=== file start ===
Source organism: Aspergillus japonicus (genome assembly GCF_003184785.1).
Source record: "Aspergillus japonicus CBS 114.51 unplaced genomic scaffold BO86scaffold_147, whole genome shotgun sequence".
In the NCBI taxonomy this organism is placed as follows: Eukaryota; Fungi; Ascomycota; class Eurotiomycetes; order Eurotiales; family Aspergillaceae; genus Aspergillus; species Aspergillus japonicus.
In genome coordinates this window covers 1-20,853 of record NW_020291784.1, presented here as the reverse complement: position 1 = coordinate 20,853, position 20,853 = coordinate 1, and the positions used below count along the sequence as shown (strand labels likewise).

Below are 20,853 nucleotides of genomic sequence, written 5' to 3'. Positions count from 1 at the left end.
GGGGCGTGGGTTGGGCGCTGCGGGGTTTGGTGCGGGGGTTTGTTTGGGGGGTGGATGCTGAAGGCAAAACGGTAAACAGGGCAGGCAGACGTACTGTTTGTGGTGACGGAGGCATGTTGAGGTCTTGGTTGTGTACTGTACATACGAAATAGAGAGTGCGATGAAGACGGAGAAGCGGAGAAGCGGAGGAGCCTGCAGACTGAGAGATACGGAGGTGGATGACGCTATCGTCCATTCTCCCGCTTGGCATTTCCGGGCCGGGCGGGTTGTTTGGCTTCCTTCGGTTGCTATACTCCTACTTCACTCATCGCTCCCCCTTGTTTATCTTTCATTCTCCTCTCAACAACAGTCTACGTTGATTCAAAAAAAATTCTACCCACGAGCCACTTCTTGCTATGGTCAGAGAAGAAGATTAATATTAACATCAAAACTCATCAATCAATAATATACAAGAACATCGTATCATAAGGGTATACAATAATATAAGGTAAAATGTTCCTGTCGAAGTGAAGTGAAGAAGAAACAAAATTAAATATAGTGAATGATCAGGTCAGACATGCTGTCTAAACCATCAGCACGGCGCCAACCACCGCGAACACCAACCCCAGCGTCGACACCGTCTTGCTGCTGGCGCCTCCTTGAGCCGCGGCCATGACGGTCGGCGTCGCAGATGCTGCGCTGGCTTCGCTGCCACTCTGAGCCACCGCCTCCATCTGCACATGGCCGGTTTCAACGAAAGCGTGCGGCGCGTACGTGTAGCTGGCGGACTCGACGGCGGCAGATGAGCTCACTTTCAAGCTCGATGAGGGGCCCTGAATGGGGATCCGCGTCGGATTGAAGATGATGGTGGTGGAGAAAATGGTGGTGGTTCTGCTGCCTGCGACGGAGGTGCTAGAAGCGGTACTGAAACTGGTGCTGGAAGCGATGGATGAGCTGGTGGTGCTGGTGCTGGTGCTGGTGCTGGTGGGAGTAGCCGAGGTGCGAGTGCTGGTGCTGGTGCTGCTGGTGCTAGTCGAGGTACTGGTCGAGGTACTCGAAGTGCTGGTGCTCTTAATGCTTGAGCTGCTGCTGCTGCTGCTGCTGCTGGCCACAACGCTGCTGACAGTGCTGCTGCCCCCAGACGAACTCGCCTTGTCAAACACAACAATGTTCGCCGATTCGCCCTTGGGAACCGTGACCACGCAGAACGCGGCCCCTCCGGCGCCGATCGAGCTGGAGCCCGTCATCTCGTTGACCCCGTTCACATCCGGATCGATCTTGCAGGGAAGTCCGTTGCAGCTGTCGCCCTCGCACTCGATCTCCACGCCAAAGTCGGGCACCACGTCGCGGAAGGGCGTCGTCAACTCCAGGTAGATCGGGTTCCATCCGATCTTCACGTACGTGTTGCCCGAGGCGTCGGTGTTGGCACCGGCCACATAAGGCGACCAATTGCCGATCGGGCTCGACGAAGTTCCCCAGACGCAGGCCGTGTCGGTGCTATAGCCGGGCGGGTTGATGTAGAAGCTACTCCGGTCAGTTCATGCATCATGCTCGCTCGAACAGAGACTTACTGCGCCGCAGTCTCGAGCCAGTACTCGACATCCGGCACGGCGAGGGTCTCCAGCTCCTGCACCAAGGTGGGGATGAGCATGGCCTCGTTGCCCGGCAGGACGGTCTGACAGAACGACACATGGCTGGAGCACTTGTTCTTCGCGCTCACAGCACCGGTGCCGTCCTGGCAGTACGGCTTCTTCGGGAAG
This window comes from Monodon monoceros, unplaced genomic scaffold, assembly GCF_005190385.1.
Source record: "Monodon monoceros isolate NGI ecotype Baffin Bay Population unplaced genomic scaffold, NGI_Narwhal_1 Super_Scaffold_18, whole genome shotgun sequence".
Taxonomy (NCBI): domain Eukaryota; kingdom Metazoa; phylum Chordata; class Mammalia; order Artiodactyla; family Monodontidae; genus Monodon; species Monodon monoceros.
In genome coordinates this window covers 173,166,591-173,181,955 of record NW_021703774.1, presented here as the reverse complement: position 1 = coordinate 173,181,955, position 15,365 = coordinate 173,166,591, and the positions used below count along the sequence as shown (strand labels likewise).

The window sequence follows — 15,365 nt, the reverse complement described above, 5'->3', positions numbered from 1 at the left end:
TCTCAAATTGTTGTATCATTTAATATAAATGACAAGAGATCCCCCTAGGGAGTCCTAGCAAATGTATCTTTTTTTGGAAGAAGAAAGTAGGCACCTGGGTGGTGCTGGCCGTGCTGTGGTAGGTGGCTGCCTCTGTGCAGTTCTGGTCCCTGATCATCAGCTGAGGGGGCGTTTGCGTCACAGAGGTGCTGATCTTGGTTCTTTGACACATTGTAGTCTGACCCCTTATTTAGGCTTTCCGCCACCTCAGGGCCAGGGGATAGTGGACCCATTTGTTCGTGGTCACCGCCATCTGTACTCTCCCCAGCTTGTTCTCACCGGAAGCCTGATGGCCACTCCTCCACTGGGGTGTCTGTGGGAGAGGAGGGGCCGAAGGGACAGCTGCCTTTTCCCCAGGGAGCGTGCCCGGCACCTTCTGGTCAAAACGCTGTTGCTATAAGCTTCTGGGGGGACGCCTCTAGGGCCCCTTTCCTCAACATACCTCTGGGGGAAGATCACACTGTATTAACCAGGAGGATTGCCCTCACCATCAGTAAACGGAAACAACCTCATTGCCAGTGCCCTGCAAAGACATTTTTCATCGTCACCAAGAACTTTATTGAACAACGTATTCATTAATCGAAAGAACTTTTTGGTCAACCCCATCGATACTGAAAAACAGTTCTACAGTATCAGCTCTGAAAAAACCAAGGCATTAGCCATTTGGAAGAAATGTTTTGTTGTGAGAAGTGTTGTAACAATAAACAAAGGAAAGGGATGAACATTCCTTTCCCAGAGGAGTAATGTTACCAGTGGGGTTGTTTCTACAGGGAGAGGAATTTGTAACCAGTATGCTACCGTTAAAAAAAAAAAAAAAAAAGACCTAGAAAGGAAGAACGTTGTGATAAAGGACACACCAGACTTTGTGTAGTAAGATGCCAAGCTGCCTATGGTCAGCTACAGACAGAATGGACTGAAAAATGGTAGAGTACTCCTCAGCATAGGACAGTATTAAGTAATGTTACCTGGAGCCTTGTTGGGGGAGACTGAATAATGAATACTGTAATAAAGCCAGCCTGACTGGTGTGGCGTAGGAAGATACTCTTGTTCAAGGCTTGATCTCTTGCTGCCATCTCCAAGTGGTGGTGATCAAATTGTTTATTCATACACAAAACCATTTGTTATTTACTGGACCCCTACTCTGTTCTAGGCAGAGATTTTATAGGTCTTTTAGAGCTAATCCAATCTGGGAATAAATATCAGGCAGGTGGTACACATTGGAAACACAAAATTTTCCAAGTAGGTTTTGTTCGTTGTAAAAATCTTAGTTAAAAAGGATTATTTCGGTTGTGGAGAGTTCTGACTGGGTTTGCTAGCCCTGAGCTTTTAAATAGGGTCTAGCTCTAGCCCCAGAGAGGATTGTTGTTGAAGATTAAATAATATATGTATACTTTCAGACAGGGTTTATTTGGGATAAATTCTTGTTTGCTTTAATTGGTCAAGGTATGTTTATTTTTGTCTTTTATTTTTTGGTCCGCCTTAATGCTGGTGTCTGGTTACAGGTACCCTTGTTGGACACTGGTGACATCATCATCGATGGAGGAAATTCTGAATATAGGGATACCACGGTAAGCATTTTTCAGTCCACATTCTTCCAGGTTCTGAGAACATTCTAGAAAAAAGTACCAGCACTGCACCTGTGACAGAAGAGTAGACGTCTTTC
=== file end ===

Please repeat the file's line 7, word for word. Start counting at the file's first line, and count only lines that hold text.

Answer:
This window comes from Monodon monoceros, unplaced genomic scaffold, assembly GCF_005190385.1.